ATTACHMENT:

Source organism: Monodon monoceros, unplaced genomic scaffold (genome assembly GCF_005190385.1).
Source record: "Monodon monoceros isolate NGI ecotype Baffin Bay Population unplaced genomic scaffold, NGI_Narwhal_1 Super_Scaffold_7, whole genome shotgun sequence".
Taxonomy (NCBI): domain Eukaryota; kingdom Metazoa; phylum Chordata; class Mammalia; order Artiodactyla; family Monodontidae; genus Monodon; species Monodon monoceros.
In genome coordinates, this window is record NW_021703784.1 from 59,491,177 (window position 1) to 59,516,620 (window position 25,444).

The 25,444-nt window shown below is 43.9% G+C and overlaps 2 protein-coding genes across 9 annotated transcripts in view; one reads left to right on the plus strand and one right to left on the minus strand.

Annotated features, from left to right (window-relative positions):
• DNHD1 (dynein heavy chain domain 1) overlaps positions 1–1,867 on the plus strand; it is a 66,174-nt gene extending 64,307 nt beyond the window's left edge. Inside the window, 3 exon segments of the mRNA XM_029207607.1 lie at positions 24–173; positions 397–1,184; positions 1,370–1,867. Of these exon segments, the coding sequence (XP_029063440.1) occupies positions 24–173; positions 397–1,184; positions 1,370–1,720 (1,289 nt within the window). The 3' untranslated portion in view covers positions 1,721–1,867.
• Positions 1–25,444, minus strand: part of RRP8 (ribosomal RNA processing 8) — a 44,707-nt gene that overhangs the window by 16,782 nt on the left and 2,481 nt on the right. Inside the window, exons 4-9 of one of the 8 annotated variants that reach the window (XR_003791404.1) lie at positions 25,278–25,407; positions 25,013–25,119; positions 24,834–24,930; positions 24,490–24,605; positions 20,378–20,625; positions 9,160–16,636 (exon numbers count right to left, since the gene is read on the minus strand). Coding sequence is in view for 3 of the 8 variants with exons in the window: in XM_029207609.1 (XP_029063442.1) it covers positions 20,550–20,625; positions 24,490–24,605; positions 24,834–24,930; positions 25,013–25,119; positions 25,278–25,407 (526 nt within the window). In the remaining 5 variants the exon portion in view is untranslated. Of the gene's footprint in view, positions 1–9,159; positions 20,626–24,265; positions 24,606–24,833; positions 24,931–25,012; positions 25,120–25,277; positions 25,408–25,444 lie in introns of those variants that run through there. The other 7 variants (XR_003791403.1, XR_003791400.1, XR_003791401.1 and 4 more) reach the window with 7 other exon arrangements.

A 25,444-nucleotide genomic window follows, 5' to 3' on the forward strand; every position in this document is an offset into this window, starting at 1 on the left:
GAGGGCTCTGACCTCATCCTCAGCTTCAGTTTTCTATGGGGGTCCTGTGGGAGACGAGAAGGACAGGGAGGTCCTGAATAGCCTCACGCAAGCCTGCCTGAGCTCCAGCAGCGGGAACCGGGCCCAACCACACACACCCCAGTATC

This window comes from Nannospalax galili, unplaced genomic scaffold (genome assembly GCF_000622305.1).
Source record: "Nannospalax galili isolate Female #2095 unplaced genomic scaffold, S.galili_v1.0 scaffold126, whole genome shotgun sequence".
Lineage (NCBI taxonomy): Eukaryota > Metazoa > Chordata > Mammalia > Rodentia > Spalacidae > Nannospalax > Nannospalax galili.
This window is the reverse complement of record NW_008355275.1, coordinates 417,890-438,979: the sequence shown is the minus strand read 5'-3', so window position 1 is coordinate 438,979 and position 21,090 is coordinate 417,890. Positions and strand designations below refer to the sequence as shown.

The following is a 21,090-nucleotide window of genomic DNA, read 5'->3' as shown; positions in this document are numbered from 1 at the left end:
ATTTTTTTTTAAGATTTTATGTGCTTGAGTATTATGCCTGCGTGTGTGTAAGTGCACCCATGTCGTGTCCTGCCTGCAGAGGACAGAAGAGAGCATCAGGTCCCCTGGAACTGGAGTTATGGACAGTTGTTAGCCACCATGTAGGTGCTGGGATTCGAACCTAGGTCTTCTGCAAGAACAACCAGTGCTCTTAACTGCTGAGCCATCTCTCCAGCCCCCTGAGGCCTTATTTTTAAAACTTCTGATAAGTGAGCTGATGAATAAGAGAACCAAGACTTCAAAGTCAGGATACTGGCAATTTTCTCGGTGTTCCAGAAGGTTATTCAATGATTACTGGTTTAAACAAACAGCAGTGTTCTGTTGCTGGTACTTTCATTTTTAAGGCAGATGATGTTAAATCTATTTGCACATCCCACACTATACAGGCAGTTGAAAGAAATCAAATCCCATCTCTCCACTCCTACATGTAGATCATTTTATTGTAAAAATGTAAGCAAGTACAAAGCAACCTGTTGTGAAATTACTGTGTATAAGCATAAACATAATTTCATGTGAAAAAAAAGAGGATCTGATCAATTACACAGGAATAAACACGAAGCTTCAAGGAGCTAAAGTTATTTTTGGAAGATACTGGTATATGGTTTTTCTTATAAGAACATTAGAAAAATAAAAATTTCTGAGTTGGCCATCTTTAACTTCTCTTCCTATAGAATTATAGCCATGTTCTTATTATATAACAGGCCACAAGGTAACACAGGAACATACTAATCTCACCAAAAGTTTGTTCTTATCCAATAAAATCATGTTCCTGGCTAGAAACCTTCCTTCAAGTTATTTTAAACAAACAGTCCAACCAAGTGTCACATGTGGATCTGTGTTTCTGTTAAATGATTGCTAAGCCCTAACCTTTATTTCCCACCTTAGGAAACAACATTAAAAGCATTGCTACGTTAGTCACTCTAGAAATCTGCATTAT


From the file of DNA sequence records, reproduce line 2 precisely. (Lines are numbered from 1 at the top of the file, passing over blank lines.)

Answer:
Source record: "Monodon monoceros isolate NGI ecotype Baffin Bay Population unplaced genomic scaffold, NGI_Narwhal_1 Super_Scaffold_7, whole genome shotgun sequence".